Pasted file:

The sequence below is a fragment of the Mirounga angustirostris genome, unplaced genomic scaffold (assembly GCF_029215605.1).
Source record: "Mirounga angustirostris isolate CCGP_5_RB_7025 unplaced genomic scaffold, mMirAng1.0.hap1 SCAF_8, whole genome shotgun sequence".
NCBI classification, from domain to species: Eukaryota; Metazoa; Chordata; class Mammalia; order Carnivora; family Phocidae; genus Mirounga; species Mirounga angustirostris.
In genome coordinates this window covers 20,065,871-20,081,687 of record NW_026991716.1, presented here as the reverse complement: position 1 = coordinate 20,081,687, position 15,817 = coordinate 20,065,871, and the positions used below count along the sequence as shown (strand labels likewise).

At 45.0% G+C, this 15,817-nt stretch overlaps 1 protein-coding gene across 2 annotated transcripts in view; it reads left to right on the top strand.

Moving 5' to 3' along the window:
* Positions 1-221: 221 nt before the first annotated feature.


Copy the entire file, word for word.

The sequence below is a fragment of the Mirounga angustirostris genome, unplaced genomic scaffold (assembly GCF_029215605.1).
Source record: "Mirounga angustirostris isolate CCGP_5_RB_7025 unplaced genomic scaffold, mMirAng1.0.hap1 SCAF_8, whole genome shotgun sequence".
NCBI classification, from domain to species: Eukaryota; Metazoa; Chordata; class Mammalia; order Carnivora; family Phocidae; genus Mirounga; species Mirounga angustirostris.
In genome coordinates this window covers 20,065,871-20,081,687 of record NW_026991716.1, presented here as the reverse complement: position 1 = coordinate 20,081,687, position 15,817 = coordinate 20,065,871, and the positions used below count along the sequence as shown (strand labels likewise).

At 45.0% G+C, this 15,817-nt stretch overlaps 1 protein-coding gene across 2 annotated transcripts in view; it reads left to right on the top strand.

Moving 5' to 3' along the window:
* Positions 1-221: 221 nt before the first annotated feature.